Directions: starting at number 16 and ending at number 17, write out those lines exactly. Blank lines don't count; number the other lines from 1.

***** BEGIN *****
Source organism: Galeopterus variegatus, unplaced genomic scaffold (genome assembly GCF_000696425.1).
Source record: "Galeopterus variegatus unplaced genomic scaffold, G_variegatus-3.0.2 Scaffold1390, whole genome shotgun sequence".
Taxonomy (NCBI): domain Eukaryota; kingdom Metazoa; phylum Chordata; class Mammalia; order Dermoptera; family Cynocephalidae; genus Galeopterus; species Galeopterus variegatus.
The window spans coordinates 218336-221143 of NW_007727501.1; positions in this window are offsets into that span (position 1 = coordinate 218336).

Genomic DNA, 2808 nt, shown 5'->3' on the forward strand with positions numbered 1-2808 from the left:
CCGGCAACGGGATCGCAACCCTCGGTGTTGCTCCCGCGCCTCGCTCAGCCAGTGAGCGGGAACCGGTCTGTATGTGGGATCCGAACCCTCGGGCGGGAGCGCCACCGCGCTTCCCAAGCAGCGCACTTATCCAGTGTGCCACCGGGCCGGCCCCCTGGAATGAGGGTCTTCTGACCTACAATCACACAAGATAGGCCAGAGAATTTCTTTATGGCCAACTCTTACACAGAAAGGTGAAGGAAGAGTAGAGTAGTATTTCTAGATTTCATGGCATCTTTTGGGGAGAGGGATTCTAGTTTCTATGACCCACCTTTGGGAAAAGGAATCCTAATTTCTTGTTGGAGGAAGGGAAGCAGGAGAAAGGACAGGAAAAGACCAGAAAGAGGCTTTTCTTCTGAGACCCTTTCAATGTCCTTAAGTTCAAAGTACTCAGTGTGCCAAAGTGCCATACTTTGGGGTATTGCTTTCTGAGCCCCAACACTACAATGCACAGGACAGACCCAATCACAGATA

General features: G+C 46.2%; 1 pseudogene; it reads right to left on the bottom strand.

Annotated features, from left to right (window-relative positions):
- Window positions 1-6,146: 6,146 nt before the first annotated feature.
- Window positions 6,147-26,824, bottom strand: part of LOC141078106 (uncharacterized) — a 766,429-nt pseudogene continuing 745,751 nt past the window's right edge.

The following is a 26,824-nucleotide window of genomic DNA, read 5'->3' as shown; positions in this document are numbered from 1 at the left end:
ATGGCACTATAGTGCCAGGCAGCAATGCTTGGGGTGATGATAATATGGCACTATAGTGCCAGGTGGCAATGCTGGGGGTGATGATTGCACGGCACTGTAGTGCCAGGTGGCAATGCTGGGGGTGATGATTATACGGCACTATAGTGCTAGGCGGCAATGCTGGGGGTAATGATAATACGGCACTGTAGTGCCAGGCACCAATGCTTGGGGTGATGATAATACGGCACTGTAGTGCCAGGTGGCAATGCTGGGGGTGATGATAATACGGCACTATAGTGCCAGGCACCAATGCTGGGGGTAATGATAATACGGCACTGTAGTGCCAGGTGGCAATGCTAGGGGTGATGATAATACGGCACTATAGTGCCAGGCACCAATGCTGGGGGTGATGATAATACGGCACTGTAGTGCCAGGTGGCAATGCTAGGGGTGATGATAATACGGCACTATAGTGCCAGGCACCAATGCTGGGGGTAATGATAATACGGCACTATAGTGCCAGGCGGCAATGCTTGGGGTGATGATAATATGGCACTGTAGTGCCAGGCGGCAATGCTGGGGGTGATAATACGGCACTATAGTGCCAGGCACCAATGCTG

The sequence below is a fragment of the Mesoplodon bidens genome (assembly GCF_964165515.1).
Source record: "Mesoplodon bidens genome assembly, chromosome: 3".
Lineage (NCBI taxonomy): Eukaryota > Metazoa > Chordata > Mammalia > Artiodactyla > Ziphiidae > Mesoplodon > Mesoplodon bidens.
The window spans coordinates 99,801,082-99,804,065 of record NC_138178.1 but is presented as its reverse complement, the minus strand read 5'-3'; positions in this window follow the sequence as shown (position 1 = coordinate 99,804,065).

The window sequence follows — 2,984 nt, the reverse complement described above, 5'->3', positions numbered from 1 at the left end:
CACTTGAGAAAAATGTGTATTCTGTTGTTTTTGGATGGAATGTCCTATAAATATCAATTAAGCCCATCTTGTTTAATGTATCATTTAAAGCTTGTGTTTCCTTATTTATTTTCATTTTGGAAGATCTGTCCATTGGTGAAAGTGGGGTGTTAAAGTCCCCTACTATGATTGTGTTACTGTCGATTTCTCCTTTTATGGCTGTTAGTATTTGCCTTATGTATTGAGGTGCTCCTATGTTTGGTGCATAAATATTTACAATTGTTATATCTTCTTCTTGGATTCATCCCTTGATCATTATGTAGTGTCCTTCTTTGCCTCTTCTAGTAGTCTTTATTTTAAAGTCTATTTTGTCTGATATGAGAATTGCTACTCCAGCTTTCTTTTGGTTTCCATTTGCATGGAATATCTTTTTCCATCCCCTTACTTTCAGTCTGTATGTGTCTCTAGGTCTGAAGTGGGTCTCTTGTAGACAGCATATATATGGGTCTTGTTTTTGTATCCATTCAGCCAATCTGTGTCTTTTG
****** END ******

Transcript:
The window spans coordinates 99,801,082-99,804,065 of record NC_138178.1 but is presented as its reverse complement, the minus strand read 5'-3'; positions in this window follow the sequence as shown (position 1 = coordinate 99,804,065).

The window sequence follows — 2,984 nt, the reverse complement described above, 5'->3', positions numbered from 1 at the left end: